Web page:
Phoenix looks to de-prioritize enforcement of abortion law

The Phoenix City Council is set to vote next week on a resolution that would condemn the rollback of Roe v. Wade and would make enforcing the state’s abortion ban the police department’s lowest priority. 

“I think its imperative that the city of Phoenix, which is the fifth-largest and fastest growing city in the country – obviously the largest in the state of Arizona – to take a strong stand to make it clear we are a pro-choice city and we will do everything within our power and our authority to protect abortion care in our city,” Councilwoman Yassamin Ansari of District 7 told the Arizona Mirror. 

The proposed resolution, set for discussion and a possible vote on Oct 11, officially opposes the U.S. Supreme Court’s decision in Dobbs v. Jackson, which rolled back federal abortion rights. The resolution would also condemn an Arizona law passed in the spring that bans abortion beyond 15 weeks of pregnancy, as well as a preexisting near-total ban that originated in 1864 but was reinstated into Arizona law Sept. 23. 



If approved, the resolution would instruct Phoenix police to make enforcement of any applicable abortion laws the department’s lowest priority. 

“I would like to see that there are no city resources used to enforce any sort of criminalization, whether that be for abortion providers or for patients,” Ansari said. 

The Mirror reached out to the rest of the city council members to get their take on the resolution, but none of them responded by the time of publication. 

The resolution calls on the state Legislature to repeal both the 15-week and the total abortion ban, as well as any other laws that restrict or deny access to abortion and to enact laws that protect access to it. 

If Phoenix passes the resolution, it would be following in the footsteps of Tucson, which passed a resolution supporting abortion rights in June. 

As soon as the Roe decision was leaked in early May, the Phoenix City Council began looking into how its various departments would be impacted if the right to abortion were overturned, Ansari said. It was obvious that the police department would bear the brunt of the impact. 

Then Ansari, Mayor Kate Gallego and Councilwoman Debra Stark of District 3 began working on a draft resolution that supported abortion rights. 

For the past month or so, the council has been working toward consensus on resolution language that would direct policy for how city police would respond to reports of abortion law violations. 

Phoenix police sent out a memo at the end of September giving dispatchers and officers guidelines on how to handle reported violations of the abortion ban. This is a common practice for departments when new laws are implemented. 

In the memo, the department advises not to send patrol officers to investigate reports of abortion law violations, but for dispatchers to record reports and provide the information to a lieutenant and sergeant, who would assign an investigator.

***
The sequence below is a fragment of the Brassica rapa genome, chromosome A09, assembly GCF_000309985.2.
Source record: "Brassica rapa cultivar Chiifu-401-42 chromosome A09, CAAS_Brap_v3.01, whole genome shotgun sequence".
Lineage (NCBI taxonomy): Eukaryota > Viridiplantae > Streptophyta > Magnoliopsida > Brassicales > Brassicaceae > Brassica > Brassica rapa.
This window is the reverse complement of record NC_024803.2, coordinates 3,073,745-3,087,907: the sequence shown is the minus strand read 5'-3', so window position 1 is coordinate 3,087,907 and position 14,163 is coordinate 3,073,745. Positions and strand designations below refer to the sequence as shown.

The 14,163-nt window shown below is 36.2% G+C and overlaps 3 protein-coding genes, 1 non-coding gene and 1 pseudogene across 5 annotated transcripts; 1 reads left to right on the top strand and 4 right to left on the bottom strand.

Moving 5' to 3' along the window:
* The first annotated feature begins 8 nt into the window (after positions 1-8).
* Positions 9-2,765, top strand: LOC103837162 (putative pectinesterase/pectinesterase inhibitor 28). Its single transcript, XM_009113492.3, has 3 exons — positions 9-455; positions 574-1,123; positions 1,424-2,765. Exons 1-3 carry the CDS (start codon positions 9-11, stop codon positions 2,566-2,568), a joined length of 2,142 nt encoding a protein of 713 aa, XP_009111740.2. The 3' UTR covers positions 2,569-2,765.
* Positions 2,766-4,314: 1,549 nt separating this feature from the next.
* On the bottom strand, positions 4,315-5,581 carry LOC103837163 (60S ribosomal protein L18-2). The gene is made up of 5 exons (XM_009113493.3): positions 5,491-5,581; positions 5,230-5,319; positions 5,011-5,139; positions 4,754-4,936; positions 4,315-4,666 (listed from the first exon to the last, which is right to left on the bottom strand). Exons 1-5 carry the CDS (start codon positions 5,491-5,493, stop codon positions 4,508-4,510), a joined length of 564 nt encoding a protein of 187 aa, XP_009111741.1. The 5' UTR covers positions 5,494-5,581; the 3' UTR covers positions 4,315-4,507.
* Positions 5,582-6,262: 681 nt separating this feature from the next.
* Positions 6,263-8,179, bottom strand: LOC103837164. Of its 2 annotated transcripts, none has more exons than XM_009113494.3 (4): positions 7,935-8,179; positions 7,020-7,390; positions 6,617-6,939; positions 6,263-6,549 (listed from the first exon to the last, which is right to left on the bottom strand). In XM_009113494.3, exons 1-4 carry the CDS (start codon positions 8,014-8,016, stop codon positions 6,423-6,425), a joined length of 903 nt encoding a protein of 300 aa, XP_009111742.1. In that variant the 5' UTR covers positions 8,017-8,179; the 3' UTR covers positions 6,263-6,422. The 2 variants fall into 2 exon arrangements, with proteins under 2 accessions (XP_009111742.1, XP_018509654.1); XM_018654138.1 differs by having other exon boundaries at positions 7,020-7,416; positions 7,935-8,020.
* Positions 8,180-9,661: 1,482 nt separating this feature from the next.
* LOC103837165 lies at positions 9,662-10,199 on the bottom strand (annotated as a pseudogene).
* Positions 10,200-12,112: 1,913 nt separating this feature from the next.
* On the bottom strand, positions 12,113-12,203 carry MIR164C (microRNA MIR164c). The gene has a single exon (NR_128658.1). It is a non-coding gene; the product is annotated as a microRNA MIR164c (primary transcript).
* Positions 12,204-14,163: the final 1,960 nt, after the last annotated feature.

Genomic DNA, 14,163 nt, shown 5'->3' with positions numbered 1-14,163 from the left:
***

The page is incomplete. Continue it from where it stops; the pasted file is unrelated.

The idea of a near-total abortion ban, like that one that is currently the law in Arizona, is not popular among voters. Just 9% of registered voters in Arizona believe that abortion should be illegal in all circumstances, according to a September poll by OH Predictive Insights. Arizona’s 1864 ban allows abortions only to save the life of the mother. 

Around 50% of those surveyed believe that abortion should be legal under certain circumstances, while 41% think it should be legal under any circumstances, according to the poll. The poll surveyed 829 Arizona registered voters and had a margin of error of +/- 3.4%.

Since winning their Republican nominations, some Trump-backed Arizona candidates running for office in the November election have seemed to step back from their previous stances on abortion. 

Kari Lake, a Republican former television reporter who is running for the governor’s office, had previously shown support for Arizona’s total ban on abortion and called the procedure “the ultimate sin.” But in an interview with local radio station KTAR earlier this week, she seemed to waffle, saying abortion should be “rare but legal.” Lake later walked back that statement, saying through a spokesman that abortion should be “safe but rare” and added that both the 15-week ban and total ban would fit within those parameters. 

Blake Masters, a venture capitalist who is running for a U.S. Senate seat against incumbent Mark Kelly, previously said he was pro-life from the point of conception, endorsed a nationwide ban on all abortions. In a televised debate with Kelly on Thursday evening, Masters said he supported the 15-week ban and repeatedly dodged questions from the moderator about his previous stance. He’s been accused of changing the language about abortion on his campaign site in an attempt to win over moderates. 

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